Motoaki Takahashi (Penn State)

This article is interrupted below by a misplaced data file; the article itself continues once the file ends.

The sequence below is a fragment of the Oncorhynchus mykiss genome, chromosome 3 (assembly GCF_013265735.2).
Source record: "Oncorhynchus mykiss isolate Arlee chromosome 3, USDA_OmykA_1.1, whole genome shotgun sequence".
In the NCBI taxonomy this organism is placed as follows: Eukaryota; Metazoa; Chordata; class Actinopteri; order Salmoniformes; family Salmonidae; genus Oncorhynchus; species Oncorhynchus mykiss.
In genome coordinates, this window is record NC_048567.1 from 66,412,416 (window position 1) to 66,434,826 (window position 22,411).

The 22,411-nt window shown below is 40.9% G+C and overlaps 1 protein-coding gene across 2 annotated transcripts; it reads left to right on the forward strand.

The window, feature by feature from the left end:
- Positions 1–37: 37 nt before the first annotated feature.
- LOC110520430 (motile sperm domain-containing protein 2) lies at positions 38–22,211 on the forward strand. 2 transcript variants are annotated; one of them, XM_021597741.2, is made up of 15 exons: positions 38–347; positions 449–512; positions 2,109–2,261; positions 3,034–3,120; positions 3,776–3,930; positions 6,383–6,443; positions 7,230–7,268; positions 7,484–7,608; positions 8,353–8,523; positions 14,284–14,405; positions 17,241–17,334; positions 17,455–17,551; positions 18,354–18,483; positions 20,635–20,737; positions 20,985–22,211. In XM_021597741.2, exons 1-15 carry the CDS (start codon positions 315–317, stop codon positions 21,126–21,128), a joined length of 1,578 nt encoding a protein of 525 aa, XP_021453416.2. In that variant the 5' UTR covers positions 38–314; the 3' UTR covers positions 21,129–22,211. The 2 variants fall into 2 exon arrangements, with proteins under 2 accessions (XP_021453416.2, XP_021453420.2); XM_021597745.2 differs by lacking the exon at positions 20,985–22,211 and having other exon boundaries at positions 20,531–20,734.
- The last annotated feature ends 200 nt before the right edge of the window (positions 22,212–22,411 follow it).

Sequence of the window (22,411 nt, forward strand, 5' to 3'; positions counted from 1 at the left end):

In the United States, four million African Americans migrated from the South to the North between 1940 and 1970. How did it impact aggregate US output and the welfare of African Americans and others? To answer this question, I quantify a dynamic general equilibrium model of the spatial economy in which cohorts of African Americans and others migrate across states. I compare the baseline equilibrium matched with US data from 1940 to 2010 with the counterfactual equilibria in which African Americans or others cannot relocate across the North and the South between 1940 and 1970. The mobility of African Americans and others increased aggregate output by 0.7 and 0.3 percent, respectively. Although African Americans accounted for about 10 percent of the US population, their relocation impacted the aggregate economy more than the relocation of the other 90 percent did. The mobility of African Americans induced a large increase in the welfare of African Americans in the South, a small decrease in the welfare of African Americans in the North, and little change in the welfare of others.
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